Who Needs Primetime? Transgender TV Shows are Welcome on the Internet

On <em>True Trans</em> and <em>Transparent</em>, transgender stories find their voice

Even in the “golden age” of television, when there are more outlets than ever for creators to show their work, finding nuanced depictions of LGBTQ characters is rare. Netflix made a star of Orange is the New Black’s Laverne Cox, but viewers have recently been gifted with two new shows starring transgender characters.

The AOL Originals web series True Trans, which debuted on October 10 (the day before National Coming Out Day), offers the most accurate peek inside the transgender psyche. That’s because it’s not a work of fiction; it’s a docuseries that chronicles the very real story of rocker Laura Jane Grace. Born Thomas James Gabel, she suffered from a lifetime of gender dysphoria, often turning to drugs and alcohol to suppress the pain. After years of masking her struggles with ambiguous song lyrics, Grace, the lead singer of punk band Against Me!, announced in a 2012 Rolling Stone interview that she would be transitioning to female. In the four under-10-minute episodes that have so far been released online (eight more are on the way), Grace and several of her transgender friends reveal how they came to terms with their true selves.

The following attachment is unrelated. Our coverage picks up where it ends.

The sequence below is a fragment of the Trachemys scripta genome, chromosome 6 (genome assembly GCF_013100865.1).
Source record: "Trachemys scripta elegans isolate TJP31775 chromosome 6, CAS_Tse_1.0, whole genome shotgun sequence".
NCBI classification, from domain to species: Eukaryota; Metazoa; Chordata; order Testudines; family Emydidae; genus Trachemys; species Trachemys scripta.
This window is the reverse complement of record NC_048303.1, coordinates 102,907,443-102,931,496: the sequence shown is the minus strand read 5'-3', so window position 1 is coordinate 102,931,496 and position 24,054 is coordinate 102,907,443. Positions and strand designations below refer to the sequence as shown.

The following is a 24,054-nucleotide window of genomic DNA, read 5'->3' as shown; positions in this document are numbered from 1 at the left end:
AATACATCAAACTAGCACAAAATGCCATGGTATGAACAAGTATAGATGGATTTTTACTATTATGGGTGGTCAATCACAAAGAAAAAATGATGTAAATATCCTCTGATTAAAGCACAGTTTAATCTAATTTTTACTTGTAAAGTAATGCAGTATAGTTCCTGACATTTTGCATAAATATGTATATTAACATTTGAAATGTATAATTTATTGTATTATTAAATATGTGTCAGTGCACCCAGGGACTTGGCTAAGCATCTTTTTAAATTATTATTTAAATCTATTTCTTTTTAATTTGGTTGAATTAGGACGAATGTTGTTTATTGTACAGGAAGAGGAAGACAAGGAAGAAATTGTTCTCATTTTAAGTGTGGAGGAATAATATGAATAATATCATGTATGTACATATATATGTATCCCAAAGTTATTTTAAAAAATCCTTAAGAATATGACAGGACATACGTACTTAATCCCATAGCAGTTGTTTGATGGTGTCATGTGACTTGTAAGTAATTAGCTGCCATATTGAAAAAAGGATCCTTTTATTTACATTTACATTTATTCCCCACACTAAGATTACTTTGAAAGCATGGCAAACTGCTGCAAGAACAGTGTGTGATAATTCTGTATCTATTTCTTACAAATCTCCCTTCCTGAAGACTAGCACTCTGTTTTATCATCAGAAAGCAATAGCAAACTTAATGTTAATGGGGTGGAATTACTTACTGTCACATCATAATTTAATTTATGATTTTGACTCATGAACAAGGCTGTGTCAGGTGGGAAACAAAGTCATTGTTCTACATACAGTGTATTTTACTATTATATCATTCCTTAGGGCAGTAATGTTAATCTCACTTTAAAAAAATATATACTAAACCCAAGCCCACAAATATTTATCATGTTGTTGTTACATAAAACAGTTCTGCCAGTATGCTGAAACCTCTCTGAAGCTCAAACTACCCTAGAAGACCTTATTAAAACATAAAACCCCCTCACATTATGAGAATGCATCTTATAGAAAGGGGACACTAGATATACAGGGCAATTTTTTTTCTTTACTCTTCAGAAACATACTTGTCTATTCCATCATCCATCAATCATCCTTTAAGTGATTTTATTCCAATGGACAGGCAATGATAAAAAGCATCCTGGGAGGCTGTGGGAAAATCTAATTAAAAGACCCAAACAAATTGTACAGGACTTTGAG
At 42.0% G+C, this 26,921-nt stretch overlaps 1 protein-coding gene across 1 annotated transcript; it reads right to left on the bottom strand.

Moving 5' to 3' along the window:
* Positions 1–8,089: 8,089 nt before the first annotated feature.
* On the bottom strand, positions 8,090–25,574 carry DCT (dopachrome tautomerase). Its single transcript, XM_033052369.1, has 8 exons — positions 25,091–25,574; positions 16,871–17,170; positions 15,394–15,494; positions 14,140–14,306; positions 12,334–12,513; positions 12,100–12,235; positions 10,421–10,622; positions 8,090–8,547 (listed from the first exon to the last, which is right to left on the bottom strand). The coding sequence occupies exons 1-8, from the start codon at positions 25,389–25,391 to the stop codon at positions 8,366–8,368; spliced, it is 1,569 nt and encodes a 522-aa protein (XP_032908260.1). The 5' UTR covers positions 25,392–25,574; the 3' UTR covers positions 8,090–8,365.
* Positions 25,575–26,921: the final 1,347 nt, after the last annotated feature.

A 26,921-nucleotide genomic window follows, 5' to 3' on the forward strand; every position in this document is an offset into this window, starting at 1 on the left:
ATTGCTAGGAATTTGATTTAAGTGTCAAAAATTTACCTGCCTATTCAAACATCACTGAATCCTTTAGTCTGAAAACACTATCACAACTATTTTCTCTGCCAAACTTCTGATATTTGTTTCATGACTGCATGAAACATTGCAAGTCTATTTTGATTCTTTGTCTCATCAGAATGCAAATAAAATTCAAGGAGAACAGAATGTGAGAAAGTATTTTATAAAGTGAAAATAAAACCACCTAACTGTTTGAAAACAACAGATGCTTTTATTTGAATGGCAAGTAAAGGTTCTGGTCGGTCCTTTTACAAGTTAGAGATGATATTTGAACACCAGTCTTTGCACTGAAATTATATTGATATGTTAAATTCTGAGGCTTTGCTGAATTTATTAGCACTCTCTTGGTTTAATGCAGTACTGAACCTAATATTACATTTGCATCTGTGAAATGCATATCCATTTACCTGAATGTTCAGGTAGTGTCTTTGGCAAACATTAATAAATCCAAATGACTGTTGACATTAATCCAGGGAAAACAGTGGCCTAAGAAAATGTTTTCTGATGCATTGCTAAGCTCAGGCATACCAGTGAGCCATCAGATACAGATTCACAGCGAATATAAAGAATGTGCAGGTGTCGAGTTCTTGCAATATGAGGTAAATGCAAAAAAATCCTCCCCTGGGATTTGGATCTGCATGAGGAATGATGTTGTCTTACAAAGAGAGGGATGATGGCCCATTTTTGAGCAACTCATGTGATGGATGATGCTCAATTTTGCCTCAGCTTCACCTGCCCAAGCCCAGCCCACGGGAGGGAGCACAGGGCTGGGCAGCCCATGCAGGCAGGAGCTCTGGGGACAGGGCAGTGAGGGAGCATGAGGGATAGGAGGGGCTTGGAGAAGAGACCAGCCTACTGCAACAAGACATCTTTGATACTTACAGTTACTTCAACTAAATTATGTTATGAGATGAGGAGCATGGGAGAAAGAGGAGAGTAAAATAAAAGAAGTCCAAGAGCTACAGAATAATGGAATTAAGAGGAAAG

Online megastore Amazon’s first foray into the content biz is Transparent, which has been earning heaps of praise since it debuted on September 26. The show stars actor Jeffrey Tambor as Mort Pfefferman, who unbeknownst to his three self-absorbed adult children has been living as Maura for quite some time. Set in Los Angeles (you’ll see a lot of Silver Lake), Transparent was written and mostly directed by Jill Soloway, who was inspired to create the show by her father’s transition from male to female. In the series, Maura struggles to come out to her children, each of whom is dealing with his or her own romantic and emotional confusion. Despite Maura’s drastic physical change, she’s the most levelheaded member of her family. The show is warm, witty, and very L.A. And the characters, whatever their gender or struggles, feel authentic. It probably helps that they’re portrayed by comedic standouts including Tambour, Judith Light and Gaby Hoffmann.

Through different lenses and perspectives, both True Trans and Transparent thrust gender issues into the spotlight. Grace’s real memories and Pfefferman’s fictional flashbacks convey the unhappiness of being trapped in an identity that doesn’t suit you. Grace describes it as “a feeling of misalignment between the way you feel and the way other people perceive you.” Pfefferman, when asked by one of his daughters if she plans to dress up as a woman every day, says, “All my life, my whole life, I’ve been dressing up as a man.” It’s these admissions and moments of vulnerability that ultimately make both shows resonate with viewers, wherever they might fall on the gender spectrum.